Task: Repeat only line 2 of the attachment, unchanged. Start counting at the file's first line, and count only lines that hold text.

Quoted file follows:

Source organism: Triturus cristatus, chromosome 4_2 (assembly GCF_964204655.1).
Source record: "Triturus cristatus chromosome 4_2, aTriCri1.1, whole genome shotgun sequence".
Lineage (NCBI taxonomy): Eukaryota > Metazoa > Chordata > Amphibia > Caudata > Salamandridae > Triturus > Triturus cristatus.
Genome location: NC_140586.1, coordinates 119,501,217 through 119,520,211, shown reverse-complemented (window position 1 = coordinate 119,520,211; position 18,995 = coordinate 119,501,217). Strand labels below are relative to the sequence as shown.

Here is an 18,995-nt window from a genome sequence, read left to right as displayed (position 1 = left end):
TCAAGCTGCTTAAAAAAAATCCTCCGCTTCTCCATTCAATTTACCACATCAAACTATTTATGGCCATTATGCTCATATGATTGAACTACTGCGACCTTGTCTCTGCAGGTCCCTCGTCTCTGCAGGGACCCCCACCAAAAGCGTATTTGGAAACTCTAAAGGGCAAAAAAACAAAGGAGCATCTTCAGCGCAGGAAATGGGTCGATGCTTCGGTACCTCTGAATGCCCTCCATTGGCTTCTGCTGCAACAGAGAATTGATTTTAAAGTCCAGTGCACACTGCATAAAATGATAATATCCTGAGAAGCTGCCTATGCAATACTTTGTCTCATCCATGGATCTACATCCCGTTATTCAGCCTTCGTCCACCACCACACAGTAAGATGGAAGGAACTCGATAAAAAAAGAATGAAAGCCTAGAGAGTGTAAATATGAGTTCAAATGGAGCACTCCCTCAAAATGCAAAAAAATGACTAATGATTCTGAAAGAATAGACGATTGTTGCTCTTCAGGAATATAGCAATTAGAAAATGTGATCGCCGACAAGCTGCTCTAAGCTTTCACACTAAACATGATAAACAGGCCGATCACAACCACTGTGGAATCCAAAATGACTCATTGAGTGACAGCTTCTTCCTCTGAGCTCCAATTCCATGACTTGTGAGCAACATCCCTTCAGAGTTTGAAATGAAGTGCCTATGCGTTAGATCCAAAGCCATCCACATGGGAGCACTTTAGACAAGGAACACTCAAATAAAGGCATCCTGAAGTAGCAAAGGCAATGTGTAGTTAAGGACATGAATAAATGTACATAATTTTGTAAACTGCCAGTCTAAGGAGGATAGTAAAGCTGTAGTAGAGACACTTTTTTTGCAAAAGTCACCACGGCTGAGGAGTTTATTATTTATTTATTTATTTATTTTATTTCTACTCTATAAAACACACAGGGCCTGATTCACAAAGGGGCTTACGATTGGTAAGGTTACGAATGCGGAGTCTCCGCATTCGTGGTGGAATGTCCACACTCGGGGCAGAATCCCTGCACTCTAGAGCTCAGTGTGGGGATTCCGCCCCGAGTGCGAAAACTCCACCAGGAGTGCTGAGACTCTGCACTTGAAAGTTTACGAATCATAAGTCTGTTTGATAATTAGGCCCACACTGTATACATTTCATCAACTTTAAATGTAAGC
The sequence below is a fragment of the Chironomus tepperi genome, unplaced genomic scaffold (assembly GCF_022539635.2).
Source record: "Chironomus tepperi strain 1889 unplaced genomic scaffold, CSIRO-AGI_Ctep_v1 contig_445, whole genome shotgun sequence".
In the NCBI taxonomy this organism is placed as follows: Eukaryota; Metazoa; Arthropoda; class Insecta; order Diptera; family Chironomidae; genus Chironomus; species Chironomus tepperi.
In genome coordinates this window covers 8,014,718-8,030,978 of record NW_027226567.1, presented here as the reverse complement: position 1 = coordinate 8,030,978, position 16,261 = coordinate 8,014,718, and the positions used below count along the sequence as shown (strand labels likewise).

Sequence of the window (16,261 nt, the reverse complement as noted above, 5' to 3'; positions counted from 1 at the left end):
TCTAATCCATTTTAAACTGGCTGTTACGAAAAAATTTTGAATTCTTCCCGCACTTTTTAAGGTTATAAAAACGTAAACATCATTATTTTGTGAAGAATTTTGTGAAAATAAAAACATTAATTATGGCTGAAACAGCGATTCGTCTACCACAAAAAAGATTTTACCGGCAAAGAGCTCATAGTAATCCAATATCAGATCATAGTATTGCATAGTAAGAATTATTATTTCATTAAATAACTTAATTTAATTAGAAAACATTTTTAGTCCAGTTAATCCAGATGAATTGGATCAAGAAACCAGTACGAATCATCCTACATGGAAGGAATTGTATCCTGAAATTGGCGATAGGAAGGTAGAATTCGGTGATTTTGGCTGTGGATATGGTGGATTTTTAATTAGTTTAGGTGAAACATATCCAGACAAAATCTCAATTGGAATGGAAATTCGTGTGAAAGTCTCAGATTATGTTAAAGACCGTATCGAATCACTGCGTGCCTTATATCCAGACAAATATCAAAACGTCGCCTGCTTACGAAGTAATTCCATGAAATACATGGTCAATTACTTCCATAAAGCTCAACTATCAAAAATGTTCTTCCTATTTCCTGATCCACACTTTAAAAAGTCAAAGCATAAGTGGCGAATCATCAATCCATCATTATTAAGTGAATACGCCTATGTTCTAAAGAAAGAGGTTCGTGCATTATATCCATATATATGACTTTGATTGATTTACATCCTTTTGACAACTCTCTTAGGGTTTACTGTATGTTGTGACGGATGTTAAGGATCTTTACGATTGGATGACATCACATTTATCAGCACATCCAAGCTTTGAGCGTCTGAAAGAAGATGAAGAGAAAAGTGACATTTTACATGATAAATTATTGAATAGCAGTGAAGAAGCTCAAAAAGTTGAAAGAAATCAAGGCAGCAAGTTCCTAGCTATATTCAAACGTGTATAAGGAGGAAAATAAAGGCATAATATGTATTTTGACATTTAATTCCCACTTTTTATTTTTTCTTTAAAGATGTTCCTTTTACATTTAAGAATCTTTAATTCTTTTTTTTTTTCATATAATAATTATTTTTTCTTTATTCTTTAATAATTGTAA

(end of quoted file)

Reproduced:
Source record: "Triturus cristatus chromosome 4_2, aTriCri1.1, whole genome shotgun sequence".